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State v. Green

Superior Court of New Jersey, Appellate Division

October 20, 2017

STATE OF NEW JERSEY, Plaintiff-Appellant,
v.
CARLOS B. GREEN, Defendant-Respondent.

          Submitted September 20, 2017

         On appeal from Superior Court of New Jersey, Law Division, Essex County, Indictment No. 15-10-2268.

          Robert D. Laurino, Acting Essex County Prosecutor, attorney for appellant (Stephen A. Pogany, Special Deputy Attorney General, Acting Assistant Prosecutor, on the brief).

          Steven J. Plofsky, attorney for respondent.

          Before Judges Fuentes, Koblitz and Suter.

          OPINION

          KOBLITZ, J.A.D.

         The State appeals after leave granted from a October 31, 2016 interlocutory order prohibiting the admission of defendant's two prior driving while intoxicated (DWI) convictions, N.J.S.A. 2C:11-5(a), to prove that defendant acted recklessly in his pending trial on the charge of first-degree vehicular homicide while intoxicated within 1000 feet of a school. N.J.S.A. 2C:11-5(b)(3)(a). Because of the statutory inference of recklessness that arises when driving while intoxicated, as well as our deferential standard of review, we affirm.

         The State alleges the following facts form the basis of the pending trial. On the night of December 27, 2014, defendant was involved in a motor vehicle collision that resulted in the death of Billy Ray Dudley. Dudley was lying in the center of an intersection when defendant's car struck him. Toxicology results revealed defendant's blood-alcohol concentration (BAC) to be 0.210 percent.

         To prove vehicular homicide, the State must show defendant drove recklessly. N.J.S.A. 2C:11-5(a). "A person acts recklessly with respect to a material element of an offense when he [or she] consciously disregards a substantial and unjustifiable risk that the material element exists or will result from his [or her] conduct." N.J.S.A. 2C:2-2(b)(3). "Proof that the defendant was driving while intoxicated in violation of [N.J.S.A.] 39:4-50 . shall give rise to an inference that the defendant was driving recklessly." N.J.S.A. 2C:11-5(a) (emphasis added). Driving with a BAC of 0.08 percent or more is a per se DWI violation. N.J.S.A. 39:4-50(a). The State alleges defendant's BAC was more than twice that limit. Driving while intoxicated "may alone satisfy the recklessness required by the death by auto statute." State v. Jamerson, 153 N.J. 318, 335 (1998). The Model Jury charge reads:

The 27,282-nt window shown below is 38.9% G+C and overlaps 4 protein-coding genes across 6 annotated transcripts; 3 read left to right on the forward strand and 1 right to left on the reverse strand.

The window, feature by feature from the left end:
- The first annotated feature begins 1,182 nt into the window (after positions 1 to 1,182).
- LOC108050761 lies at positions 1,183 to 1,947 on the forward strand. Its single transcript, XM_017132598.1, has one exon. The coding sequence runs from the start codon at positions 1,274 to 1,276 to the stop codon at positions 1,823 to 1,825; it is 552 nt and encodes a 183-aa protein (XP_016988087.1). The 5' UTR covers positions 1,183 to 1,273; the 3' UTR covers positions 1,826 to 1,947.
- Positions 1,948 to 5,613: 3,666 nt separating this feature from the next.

In determining whether the State has proven beyond a reasonable doubt that defendant acted recklessly, defendant's unawareness of a risk, due to self-induced intoxication, is immaterial. In other words, you may find that the State has proven recklessness beyond a reasonable doubt even though the defendant was unaware of a risk of which he/she would have been aware were he/she not intoxicated.
[Model Jury Charge (Criminal), "Vehicular Homicide" (June 2004) (footnotes omitted)].

         Defendant was previously convicted of DWI in 1998 and 2009. The State seeks to introduce these convictions into evidence under N.J.R.E. 4 04(b), which states "evidence of other crimes, wrongs, or acts is not admissible to prove the disposition of a person in order to show that such person acted in conformity therewith." Evidence of prior bad acts "may be admitted for other purposes, such as proof of motive, opportunity, intent, preparation, plan, knowledge, identity or absence of mistake or accident when such matters are relevant to a material issue in dispute." N.J.R.E. 404(b).

         Evidence relating to other bad acts should be handled with particular caution. State v. Reddish, 181 N.J. 553, 608 (2004). Prior bad acts are inadmissible "to prove the disposition of a person in order to show that such person acted in conformity therewith." N.J.R.E. 404(b). Notably, "other-crime evidence has a unique tendency to turn a jury against the defendant." State v. Stevens, 115 N.J. 289, 302 (1989). Evidence of prior bad acts poses a "distinct risk" of distracting the jury from "an independent consideration of the evidence that bears directly on guilt itself." State v. G.S., 145 N.J. 460, 468 (1996) (citing Stevens, supra, 115 N.J. at 302).

         Although evidence of prior bad acts may be admitted for specified purposes, the probative value must not be outweighed by the prejudice resulting from its introduction. State v. Cofield, 127 N.J. 328, 338 (1992). Trial courts must engage in a "careful and pragmatic evaluation" that focuses on "the specific context in which the evidence is offered, to determine whether the probative worth of the evidence outweighs its potential for undue prejudice." Stevens, supra, 115 N.J. at 303. The Cofield four-part ...


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